Bill to remove teacher test is an A+ idea

A bill that would remove testing as a requirement for teaching licenses is before the Iowa Senate. 

It passed the House unanimously. 

Dear Iowa Senate, please pass this bill and get it under Gov. Kim Reynolds pen at once. 

I rarely speak publicly about political issues anymore, but I confess my vested interest in this one. 

I’m student teaching this semester and if this bill doesn’t pass, I’ll have to file a blizzard of paperwork and pay $300 to a private testing company for evaluation. 

If I pass the evaluation, I’ve finally earned the right to pay the state $165 for a license to do a job so very few people want to do for wages that impress no one.

A $300 fee may sound small. If you took your car to the mechanic with a “rattle rattle, thump, bang bang” and walked out for less than $300, you’d be thrilled. 

But that’s not the whole picture. 

My tuition at Drake University this semester was more than $12,000.

Yes, I could have gone through a different school with lower tuition, this is a master’s program.

I’m 46 years old. I can’t afford to start over to the fresh-out-of-college salary scale. Most districts will start a new teacher with a master’s degree in a higher pay lane. 

Student loans funded every dollar of my last two years of school. I’ll be paying that until I die. 

So it goes. I’m pretty sure dying in debt is basically the same as dying rich. 

What’s another $300 on top of that?

It’s more principle than anything.

Presently, there are two kinds of tests you can take to earn a license. One is a pair of exams, one for general teaching and another specific to your discipline such as English or math.

The other is a complex collection of video recorded work with students, unit plans, and essays with 17 different rubrics.

Both tracks cost $300. 

You generally take them as you’re student teaching. 

Student teaching is the capstone of education school for both undergraduates and graduate students. 

You worked side-by-side with an experienced teacher for roughly four months, including leading classes for four to six weeks. 

Student teachers are not paid. 

They are working full time. They are not getting paid. 

You are actively discouraged from having a part-time job, though some of my classmates do. 

How they handle it is beyond me. Student teaching is the most taxing thing I’ve ever done. The level of executive function — the sheer amount of stuff you have to keep straight — is staggering. 

I come home from days and collapse into bed by 7 p.m. 

As a student teacher, I’m evaluated twice a week by a mentor teacher — usually a retired teacher interested in passing along good pedagogy to a new generation. 

I’m observed nearly every minute by my classroom teacher. 

I talk regularly about progress with both teachers and my professors at Drake. Our class has weekly seminar meetings — also a class I have to pay for. 

In the end, I need three letters of recommendation from people who have seen me teach. 

If I haven’t impressed my classroom teacher or my supervising teacher, I’m in trouble. 

My point is this: How many tests are enough?

I’ve taken pedagogy. I’ve taken subject classes. I lived the journalism. 

I’m constantly observed and have excelled at an accredited university that sets its standards in line with both the state and the latest ideas on teaching teachers. 

The thing is, the test isn’t a measure of potential in a future teacher.

It isn’t even a measure of how good they are at taking tests or writing rubrics. 

It’s a grift. 

Private testing companies shakedown education majors for a few hundred bucks after they’ve already stacked up thousands in debt to take a job that faces historic shortages. 

I’ve only been in a classroom since January. Already I am a changed person. I had no idea what I didn’t know about this job.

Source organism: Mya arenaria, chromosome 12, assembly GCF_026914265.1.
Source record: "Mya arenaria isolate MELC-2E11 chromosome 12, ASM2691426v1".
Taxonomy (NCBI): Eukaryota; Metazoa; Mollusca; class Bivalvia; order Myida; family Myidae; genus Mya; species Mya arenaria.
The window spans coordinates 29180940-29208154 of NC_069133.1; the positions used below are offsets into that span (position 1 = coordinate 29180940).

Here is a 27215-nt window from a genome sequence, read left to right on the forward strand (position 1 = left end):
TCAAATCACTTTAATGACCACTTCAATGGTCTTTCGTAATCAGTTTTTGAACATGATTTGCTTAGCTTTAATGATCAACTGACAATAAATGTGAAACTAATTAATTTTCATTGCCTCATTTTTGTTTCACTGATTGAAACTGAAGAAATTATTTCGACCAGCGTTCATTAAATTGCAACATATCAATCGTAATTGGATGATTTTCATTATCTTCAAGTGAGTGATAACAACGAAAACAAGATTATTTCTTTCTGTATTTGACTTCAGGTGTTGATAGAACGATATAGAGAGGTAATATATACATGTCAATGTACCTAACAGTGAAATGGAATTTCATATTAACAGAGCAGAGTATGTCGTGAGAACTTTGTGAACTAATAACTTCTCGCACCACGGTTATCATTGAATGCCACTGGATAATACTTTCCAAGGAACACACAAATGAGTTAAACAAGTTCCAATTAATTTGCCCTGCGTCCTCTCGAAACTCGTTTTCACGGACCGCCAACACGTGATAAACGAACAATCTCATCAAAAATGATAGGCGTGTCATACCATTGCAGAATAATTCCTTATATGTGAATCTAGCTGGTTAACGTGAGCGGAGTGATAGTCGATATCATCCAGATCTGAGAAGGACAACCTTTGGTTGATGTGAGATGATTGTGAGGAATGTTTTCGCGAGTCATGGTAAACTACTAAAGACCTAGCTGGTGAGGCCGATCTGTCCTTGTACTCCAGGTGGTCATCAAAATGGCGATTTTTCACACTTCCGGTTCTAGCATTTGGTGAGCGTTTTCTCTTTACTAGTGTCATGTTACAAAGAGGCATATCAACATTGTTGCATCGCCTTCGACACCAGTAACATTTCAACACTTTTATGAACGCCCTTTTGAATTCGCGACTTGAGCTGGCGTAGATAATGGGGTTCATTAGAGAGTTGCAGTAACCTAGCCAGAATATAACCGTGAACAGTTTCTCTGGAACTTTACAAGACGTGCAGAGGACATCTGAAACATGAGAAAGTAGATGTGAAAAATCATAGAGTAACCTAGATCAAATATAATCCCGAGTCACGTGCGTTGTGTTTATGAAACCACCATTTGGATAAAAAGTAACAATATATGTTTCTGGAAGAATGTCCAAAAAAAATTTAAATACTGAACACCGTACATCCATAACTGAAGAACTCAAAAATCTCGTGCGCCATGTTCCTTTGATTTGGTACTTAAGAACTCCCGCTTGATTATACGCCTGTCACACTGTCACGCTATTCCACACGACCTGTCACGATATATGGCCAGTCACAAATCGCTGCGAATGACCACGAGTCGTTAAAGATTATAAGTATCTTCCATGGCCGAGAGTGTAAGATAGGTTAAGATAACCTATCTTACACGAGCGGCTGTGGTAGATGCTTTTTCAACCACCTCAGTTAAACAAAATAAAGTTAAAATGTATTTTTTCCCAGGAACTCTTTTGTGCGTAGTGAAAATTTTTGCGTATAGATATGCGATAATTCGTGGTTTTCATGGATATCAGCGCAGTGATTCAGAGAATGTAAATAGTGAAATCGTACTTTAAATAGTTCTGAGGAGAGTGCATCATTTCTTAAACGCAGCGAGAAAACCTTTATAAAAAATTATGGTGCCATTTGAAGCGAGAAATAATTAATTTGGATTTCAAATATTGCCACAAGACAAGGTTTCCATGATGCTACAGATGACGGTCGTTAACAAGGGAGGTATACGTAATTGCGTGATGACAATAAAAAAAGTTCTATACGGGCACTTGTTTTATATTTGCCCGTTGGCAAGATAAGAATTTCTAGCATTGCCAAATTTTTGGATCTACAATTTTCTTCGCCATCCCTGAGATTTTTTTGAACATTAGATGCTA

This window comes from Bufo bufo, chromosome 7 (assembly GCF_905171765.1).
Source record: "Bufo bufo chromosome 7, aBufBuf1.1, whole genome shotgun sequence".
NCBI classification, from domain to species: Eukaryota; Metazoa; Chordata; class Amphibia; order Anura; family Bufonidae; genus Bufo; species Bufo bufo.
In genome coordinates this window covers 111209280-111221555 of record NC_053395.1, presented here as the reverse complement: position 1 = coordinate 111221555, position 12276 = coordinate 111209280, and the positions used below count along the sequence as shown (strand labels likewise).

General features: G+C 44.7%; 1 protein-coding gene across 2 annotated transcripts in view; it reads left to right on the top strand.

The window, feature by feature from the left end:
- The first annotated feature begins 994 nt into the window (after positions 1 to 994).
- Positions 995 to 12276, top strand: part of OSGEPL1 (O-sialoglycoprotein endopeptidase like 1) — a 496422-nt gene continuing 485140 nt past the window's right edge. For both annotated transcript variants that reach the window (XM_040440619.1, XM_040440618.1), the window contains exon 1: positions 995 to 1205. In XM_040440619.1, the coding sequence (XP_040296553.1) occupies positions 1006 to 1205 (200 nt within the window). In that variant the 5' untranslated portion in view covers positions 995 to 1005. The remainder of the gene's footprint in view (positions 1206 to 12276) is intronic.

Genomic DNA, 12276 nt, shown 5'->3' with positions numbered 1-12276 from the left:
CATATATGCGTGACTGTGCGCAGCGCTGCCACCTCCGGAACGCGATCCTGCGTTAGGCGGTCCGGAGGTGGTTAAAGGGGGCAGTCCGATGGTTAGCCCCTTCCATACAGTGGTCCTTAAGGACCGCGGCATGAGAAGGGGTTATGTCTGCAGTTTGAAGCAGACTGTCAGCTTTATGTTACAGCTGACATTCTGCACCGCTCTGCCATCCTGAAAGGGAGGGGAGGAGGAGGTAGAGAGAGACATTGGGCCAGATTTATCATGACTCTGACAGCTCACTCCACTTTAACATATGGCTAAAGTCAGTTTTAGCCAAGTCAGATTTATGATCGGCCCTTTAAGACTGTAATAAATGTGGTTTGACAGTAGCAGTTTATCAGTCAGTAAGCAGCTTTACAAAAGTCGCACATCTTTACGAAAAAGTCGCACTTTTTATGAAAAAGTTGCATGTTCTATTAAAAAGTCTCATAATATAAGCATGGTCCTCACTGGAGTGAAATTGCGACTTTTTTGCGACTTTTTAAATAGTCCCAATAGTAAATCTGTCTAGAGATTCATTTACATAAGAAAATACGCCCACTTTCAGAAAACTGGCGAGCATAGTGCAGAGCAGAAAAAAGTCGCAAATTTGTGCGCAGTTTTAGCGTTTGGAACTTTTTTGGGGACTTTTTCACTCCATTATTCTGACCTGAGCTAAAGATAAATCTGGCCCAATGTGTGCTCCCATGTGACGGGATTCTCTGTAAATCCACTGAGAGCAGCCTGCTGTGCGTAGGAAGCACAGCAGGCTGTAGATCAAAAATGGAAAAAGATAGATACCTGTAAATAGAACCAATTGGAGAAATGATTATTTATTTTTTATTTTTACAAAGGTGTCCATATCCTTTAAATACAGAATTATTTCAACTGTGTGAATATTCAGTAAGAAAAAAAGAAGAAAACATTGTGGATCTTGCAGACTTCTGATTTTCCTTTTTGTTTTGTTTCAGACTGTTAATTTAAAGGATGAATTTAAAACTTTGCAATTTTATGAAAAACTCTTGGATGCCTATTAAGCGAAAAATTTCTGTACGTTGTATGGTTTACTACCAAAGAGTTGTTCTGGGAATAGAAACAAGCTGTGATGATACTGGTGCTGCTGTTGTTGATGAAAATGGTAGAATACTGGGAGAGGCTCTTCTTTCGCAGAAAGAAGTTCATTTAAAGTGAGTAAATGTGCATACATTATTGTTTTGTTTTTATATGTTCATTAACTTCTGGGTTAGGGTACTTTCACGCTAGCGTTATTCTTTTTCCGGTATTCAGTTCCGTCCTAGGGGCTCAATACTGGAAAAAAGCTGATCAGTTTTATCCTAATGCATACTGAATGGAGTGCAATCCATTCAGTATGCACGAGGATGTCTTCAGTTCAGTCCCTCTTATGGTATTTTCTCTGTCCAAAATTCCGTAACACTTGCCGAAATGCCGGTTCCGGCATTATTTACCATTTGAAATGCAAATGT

It is hard work. It might be the hardest civilian non-first responder or peace officer job there is. 

Sometimes I think I’ve permanently scrambled my egg to think I could do this. 

But I’m getting better everyday. And I think I love even on the days I’m cursing into my pillow at night. 

So, yes, please Iowa lawmakers and Gov. Reynolds, remove one expensive hurdle for me and the thousands of students working hard to become the teachers our state so desperately needs. 

Former journalist Daniel P. Finney writes columns for the Marion County Gazette. Reach him at newsmanone@gmail.com.


Daniel P. Finney writes columns for ParagraphStacker.com, a free, reader-supported website. Please consider donating to help me cover personal expenses as I continue writing while I pursue my master’s degree and teacher certification.
Post: 1217 24th St., Apt. 36, Des Moines, 50311.
Zelle: newsmanone@gmail.com.
Venmo@newsmanone.
PayPalpaypal.me/paragraphstacker.

This could be the last post on this blog ever

I believe writer’s block is an affectation experienced by successful authors who have made enough money to let their egos be picky.

I am not a successful author. I’m a former journalist, maybe even a failed one.

But I have found it hard to write of late.

I am tired. The fall semester drained me. The classes were hard. They shook my confidence. I went from knowing I could teach to thinking I could teach.

Maybe that swing is good. A person needs to earn swagger. I earned a little in paragraph stacking, but I have none in teaching.

I begin student teaching in January.

I have some decisions to make about my public writing before then.

I have lived a partially public life in the age of social media.

I have accounts on all the major platform and about 11,000 combined followers.

That’s not much if you’re Beyonce.

It’s decent if you’re some random fat guy in the Midwest who typed up police reports and weather stories for the local newspaper.

The decision: Do I delete all those accounts?

The easiest answer is “yes.”

The problem is I sometimes say things on these platforms that people find objectionable.

I try to stay out of politics and religion, although I’ve dipped into both over time.

Mom 2.0, the kindly east Des Moines hairdresser who raised me after my parents died, always tried to keep those topics out of her beauty shop. I keep them out of my feed as best I can.

But everything is an argument these days.

I’ll give you an example: I have not been very excited about the most recent actor to play the lead in “Doctor Who.”